By John Berryman
A wild, masterful Pulitzer Prize'winning cycle of poems that part a century later nonetheless shocks and astounds
John Berryman was once hardly ever unknown while he released 77 Dream Songs, however the quantity was once, however, a surprise and a revelation. A 'spooky' assortment within the phrases of Robert Lowell--"a maddening paintings of genius."
As Henri Cole notes in his based, perceptive advent, Berryman had chanced on "a looser sort that combined low and high dictions with an odd syntax." Berryman had additionally found his so much enduring adjust ego, a paranoid, passionate, depressed, under the influence of alcohol, irrepressible antihero named Henry or, occasionally, Mr. Bones: "We contact at definite points," Berryman claimed, of Henry, "But i'm an exact human being.''
Henry will not be actual, yet he comes alive at the web page. And whereas the main well-known of the Dream Songs starts, “Life, pals, is boring,” those poems by no means are. Henry lusts: seeing a lady “Filling her compact & scrumptious physique / with fowl páprika” he can slightly restrain himself: “only the actual fact of her husband & 4 folks / stored me from springing on her.” Henry despairs: “All the area like a woolen lover / as soon as did appear on Henry’s part. / Then got here a departure.” Henry, petrified of his personal violent urges, consoles himself: “Nobody is ever missing.”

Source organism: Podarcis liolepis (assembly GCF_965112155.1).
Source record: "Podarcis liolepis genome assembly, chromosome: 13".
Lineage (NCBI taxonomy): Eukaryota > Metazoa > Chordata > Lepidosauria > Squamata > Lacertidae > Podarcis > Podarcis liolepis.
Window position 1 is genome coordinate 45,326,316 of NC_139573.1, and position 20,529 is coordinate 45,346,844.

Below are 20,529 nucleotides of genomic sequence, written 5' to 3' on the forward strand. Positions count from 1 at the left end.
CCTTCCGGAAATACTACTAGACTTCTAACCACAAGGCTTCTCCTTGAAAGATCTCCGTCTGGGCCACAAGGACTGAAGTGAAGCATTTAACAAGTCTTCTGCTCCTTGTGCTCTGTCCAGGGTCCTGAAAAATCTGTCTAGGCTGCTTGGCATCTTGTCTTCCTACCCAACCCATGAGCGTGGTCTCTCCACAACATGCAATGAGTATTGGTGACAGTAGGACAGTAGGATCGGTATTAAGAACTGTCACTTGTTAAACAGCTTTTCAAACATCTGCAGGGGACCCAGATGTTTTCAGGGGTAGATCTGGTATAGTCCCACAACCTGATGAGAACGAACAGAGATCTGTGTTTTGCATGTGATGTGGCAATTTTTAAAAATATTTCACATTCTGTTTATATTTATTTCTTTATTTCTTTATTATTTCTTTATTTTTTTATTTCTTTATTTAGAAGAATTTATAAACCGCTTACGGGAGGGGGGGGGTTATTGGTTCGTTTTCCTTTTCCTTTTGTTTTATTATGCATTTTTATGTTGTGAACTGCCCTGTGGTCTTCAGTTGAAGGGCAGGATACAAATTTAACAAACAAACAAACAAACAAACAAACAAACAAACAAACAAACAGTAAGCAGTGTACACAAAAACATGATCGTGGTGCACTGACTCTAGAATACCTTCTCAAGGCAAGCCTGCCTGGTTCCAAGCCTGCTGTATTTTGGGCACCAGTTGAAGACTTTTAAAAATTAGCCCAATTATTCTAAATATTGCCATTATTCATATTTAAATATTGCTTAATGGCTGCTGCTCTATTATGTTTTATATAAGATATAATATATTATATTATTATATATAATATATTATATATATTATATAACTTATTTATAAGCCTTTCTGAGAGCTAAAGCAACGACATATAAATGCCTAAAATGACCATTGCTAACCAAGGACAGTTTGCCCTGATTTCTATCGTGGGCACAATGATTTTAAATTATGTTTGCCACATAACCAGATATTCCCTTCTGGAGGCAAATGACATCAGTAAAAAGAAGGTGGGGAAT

77 Dream Songs gained the Pulitzer Prize in 1965, yet Berryman’s formal and emotional innovations—he cracks the language open, creates a brand new idiom within which to specific everlasting feelings—remain as alive and fast this day as ever.